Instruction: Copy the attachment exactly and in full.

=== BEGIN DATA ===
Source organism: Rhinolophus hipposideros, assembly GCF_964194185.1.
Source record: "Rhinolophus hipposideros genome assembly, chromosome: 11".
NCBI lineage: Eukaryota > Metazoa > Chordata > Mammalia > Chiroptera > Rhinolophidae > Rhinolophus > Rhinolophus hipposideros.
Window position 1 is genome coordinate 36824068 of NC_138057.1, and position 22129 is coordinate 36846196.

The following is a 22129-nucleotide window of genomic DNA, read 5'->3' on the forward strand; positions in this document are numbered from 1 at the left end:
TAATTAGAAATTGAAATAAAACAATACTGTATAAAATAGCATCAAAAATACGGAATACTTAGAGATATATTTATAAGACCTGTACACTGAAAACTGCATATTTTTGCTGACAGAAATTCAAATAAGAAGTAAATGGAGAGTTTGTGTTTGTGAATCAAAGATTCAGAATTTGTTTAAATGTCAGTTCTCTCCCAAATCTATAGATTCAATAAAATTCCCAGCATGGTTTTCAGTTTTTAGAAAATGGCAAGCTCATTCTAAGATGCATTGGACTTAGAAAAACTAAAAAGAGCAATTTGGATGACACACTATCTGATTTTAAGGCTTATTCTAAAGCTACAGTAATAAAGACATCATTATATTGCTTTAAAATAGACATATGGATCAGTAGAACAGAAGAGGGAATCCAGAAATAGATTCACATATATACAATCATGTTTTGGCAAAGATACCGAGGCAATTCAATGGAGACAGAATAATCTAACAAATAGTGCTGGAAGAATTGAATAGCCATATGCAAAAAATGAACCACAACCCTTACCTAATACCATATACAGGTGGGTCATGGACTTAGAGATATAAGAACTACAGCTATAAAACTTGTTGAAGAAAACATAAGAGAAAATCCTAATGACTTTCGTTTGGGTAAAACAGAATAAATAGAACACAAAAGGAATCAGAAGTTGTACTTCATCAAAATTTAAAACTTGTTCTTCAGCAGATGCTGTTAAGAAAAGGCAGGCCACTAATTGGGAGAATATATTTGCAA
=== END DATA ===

Source organism: Rhinolophus hipposideros, assembly GCF_964194185.1.
Source record: "Rhinolophus hipposideros genome assembly, chromosome: 11".
NCBI lineage: Eukaryota > Metazoa > Chordata > Mammalia > Chiroptera > Rhinolophidae > Rhinolophus > Rhinolophus hipposideros.
Window position 1 is genome coordinate 36824068 of NC_138057.1, and position 22129 is coordinate 36846196.

The following is a 22129-nucleotide window of genomic DNA, read 5'->3' on the forward strand; positions in this document are numbered from 1 at the left end:
TAATTAGAAATTGAAATAAAACAATACTGTATAAAATAGCATCAAAAATACGGAATACTTAGAGATATATTTATAAGACCTGTACACTGAAAACTGCATATTTTTGCTGACAGAAATTCAAATAAGAAGTAAATGGAGAGTTTGTGTTTGTGAATCAAAGATTCAGAATTTGTTTAAATGTCAGTTCTCTCCCAAATCTATAGATTCAATAAAATTCCCAGCATGGTTTTCAGTTTTTAGAAAATGGCAAGCTCATTCTAAGATGCATTGGACTTAGAAAAACTAAAAAGAGCAATTTGGATGACACACTATCTGATTTTAAGGCTTATTCTAAAGCTACAGTAATAAAGACATCATTATATTGCTTTAAAATAGACATATGGATCAGTAGAACAGAAGAGGGAATCCAGAAATAGATTCACATATATACAATCATGTTTTGGCAAAGATACCGAGGCAATTCAATGGAGACAGAATAATCTAACAAATAGTGCTGGAAGAATTGAATAGCCATATGCAAAAAATGAACCACAACCCTTACCTAATACCATATACAGGTGGGTCATGGACTTAGAGATATAAGAACTACAGCTATAAAACTTGTTGAAGAAAACATAAGAGAAAATCCTAATGACTTTCGTTTGGGTAAAACAGAATAAATAGAACACAAAAGGAATCAGAAGTTGTACTTCATCAAAATTTAAAACTTGTTCTTCAGCAGATGCTGTTAAGAAAAGGCAGGCCACTAATTGGGAGAATATATTTGCAA